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Humidity and your ac cooling

PostPosted: Tue Jul 05, 2011 8:57 am
by Service
An air conditioner’s ability to manage proper humidity levels indoors has a lot to do with how well it’s matched to the size of your house or room. An air conditioner that’s too small likely won’t get the humidity or the temperature down to a comfortable level. That doesn’t necessarily mean that bigger is better.
In fact, an air conditioner that’s too large for the space you’re using it to manage will have a difficult time bringing down the humidity level. Sure, you’ll wind up with a cold room, but that room will remain damp, making it no more comfortable than it was before the air conditioner was turned on.

Control Humidity at the Source
Whole House High Humidity
Lack of ventilation – newer homes are “tight,” meaning well-sealed, restricting ventilation. Without fresh air circulation, humidity builds up inside your home (only an issue during heating season when the windows are closed).
Oversized central air conditioner – central air conditioning is an excellent dehumidifier. An oversized central air conditioner, however, has on-cycles that are too short to effectively remove humidity. Also, the cold air may actually increase the relative humidity, making your home colder and clammy.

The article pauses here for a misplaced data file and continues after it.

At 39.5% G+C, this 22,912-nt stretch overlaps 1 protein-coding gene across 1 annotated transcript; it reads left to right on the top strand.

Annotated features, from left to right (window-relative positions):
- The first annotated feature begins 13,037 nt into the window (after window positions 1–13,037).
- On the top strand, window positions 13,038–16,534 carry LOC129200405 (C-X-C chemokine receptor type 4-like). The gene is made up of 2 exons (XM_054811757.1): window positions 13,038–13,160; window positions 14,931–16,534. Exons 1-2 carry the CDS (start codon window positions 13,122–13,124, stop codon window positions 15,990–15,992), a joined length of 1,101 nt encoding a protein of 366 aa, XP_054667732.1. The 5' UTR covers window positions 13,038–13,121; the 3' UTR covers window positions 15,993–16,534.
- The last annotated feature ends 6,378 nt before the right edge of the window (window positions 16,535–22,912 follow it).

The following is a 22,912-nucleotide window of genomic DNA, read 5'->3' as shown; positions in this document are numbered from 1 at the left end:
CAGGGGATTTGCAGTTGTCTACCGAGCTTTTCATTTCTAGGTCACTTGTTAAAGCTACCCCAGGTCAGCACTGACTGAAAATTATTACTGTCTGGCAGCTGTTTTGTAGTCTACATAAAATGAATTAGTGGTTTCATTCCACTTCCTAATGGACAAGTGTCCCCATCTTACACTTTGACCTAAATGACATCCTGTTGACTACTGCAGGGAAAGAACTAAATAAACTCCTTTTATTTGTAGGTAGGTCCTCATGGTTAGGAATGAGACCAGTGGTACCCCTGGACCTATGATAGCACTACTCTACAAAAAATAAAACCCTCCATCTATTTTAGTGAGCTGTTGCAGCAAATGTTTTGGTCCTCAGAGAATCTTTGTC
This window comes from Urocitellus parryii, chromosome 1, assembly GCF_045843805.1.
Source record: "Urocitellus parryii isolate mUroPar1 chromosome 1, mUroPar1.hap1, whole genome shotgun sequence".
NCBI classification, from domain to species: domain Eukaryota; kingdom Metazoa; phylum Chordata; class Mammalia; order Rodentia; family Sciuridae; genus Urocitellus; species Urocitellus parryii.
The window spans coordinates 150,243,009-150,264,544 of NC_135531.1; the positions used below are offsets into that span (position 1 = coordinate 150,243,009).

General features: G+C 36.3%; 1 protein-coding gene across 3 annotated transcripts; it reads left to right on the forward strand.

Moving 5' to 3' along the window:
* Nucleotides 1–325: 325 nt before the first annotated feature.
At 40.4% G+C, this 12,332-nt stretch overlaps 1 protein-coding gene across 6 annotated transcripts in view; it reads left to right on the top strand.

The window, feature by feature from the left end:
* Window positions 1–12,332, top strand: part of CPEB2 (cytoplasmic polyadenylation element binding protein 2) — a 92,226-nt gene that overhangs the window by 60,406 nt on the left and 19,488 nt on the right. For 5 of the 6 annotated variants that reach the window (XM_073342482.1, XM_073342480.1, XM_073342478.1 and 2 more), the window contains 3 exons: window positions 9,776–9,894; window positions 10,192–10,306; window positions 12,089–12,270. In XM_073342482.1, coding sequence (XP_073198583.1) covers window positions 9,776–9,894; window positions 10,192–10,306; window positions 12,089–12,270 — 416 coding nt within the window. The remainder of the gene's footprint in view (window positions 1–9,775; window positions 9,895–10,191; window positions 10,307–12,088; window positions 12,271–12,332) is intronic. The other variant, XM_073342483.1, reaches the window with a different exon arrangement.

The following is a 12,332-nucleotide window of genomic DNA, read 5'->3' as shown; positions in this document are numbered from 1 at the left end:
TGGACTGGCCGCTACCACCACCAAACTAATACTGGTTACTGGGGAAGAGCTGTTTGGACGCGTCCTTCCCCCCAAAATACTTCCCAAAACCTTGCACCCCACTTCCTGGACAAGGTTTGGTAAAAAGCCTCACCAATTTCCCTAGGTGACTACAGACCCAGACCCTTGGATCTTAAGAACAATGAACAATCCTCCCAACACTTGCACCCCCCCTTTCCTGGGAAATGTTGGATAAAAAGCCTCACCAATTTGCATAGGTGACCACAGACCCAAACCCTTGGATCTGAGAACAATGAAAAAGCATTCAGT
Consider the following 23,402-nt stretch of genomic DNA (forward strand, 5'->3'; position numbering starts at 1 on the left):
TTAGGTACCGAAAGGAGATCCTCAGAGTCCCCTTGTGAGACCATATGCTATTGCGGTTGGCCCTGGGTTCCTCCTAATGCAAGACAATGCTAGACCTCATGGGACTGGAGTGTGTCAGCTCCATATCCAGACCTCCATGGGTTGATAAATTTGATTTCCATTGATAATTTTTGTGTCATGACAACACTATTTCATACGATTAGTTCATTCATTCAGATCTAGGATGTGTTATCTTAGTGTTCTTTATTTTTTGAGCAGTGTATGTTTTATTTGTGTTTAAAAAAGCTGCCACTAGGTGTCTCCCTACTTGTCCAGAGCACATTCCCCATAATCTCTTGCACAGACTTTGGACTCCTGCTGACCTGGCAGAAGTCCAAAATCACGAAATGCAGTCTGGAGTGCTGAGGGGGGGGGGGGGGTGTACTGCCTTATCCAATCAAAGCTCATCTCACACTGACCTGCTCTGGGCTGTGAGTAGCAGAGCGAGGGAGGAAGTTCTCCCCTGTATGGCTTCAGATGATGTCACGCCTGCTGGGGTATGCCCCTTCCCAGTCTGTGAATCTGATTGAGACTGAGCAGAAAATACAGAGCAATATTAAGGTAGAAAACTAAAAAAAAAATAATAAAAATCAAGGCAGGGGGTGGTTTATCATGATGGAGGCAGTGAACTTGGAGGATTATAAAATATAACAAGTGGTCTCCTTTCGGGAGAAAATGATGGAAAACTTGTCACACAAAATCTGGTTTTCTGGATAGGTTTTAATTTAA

Caution – a gas-fired appliance not venting properly can cause high humidity. If you have any doubt, immediately contact a good heating contractor to check it out.
Localized High Humidity
Overcooling – if an area gets too much cold air supply, you may create condensation and a high humidity problem. Adjusting the supply registers may help.
Clothes dryer discharging into house – this situation creates a huge source of moisture concentrated in a small area. Clothes dryers should discharge to the outside. Verify that the discharge pipe is clear and connected properly at the back of the dryer.
Bathroom fans – showers and baths add a great deal of moisture. Install an exhaust fan.